|Here's a great idea for students
going out and collecting data!
"One too many times stepping around a shuffling pedestrian immersed in e-mail led me to conduct a social experiment. I decided to count the number of people I saw distracted by their electronic devices during my 25-minute morning walk to work from New York's Grand Central Terminal to the far west side." -David BauderIt doesn't have to be exactly the same thing if your location doesn't lend itself to observing people on cell phones. But I think you get the idea of what I'm after: kids doing research/data collecting in order to answer a question that interests them.
Here's another example that might not be as interesting to kids, but is on the right track:
Brian Lehrer a PBS host of a call-in radio show started (according to him) an informal, unofficial, thoroughly unscientific crowd sourcing experiment to determine the price of milk in NYC. The blurb for the radio/pod broadcast segment was:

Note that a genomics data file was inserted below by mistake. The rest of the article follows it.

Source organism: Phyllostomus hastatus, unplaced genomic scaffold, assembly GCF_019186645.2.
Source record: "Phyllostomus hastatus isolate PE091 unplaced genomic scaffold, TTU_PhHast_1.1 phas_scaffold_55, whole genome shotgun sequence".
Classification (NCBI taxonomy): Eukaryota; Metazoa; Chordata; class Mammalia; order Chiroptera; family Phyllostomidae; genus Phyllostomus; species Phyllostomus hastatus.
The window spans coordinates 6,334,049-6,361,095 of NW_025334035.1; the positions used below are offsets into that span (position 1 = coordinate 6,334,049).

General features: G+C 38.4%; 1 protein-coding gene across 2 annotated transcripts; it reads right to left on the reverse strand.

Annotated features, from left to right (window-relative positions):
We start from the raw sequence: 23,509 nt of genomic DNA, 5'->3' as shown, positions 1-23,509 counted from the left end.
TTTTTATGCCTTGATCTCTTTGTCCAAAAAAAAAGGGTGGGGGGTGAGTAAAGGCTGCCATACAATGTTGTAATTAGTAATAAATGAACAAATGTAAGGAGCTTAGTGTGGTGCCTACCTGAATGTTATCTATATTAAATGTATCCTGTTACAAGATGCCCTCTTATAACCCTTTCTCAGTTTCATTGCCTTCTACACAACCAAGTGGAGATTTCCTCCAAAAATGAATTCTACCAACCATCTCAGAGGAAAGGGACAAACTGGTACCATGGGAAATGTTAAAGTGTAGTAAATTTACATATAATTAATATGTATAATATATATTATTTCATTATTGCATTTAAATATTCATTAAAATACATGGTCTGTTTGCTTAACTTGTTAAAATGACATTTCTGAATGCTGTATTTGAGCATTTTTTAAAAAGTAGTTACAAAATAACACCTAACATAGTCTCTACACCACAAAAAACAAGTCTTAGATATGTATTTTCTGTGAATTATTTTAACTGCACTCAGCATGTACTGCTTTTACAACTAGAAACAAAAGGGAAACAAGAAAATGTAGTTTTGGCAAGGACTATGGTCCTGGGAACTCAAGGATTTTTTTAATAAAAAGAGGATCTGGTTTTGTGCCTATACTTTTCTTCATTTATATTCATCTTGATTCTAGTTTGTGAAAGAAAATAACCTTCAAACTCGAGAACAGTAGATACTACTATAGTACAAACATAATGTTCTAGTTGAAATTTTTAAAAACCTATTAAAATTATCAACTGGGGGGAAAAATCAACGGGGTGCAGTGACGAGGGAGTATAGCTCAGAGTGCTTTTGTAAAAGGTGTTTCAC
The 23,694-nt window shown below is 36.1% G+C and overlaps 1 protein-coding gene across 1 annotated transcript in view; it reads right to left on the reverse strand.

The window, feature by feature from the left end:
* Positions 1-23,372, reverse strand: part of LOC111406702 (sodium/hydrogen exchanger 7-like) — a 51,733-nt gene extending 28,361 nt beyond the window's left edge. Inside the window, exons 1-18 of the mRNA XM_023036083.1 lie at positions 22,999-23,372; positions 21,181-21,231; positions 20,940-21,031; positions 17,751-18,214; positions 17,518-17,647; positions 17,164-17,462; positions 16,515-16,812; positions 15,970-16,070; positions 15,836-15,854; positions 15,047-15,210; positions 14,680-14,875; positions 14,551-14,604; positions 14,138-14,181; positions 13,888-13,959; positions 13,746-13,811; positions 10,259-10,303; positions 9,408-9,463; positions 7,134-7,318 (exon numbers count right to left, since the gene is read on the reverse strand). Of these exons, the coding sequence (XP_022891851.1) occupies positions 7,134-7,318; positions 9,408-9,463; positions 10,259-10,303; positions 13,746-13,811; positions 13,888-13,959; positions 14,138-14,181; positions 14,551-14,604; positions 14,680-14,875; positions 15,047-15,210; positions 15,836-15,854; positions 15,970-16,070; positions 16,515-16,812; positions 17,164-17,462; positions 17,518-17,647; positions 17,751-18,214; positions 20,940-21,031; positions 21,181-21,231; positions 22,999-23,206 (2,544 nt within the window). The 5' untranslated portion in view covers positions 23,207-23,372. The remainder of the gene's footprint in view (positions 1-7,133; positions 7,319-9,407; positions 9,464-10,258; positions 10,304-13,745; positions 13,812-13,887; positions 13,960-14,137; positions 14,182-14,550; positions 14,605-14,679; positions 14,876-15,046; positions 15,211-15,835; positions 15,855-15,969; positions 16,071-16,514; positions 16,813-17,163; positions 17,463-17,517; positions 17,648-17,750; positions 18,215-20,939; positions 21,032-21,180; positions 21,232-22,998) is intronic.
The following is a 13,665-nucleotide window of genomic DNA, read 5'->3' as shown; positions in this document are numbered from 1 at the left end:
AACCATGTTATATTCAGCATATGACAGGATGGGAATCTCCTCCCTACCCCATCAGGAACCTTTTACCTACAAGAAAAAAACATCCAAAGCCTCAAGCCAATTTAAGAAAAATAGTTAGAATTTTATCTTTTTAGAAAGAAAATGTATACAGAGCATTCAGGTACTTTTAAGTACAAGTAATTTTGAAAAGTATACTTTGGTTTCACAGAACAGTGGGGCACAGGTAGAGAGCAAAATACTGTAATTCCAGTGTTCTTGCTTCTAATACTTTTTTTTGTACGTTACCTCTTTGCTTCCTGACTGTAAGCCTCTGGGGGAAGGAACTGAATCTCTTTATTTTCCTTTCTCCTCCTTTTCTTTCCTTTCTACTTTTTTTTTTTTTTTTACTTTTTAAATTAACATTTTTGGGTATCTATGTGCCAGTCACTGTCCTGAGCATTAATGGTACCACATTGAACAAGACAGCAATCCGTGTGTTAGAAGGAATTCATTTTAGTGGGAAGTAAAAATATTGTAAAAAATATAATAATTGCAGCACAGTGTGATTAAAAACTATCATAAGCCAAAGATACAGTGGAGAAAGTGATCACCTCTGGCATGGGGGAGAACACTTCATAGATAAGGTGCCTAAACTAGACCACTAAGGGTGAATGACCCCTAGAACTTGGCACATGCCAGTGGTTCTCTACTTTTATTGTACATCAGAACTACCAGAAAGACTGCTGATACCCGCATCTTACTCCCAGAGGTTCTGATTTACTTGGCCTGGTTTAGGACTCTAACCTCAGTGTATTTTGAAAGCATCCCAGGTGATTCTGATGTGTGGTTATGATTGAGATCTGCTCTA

"Our next "crowdsourcing" project sets out to look at how the prices of a pre-determined basket of goods differ throughout the New York area. We plan to ask listeners to investigate the prices in their local stores, or stores in any other neighborhood, to get a snapshot of prices. We're still trying to select the three goods, and we're inviting listeners to collaborate with us at this early stage. What are the most representative products? Milk, eggs, flour, breakfast cereal? Let us know on the air and in the comments section."I've been a long time fan & practitioner of trying to find interesting things from the media to motivate my math lessons and sometimes I'm even successful.
It can be a perfect vehicle for the "do now" panacea that Everyday Math and other current textbooks have popularized and taken to new level by Dan Meyer and company which you can follow at the hashtag #wcydwt on Twitter.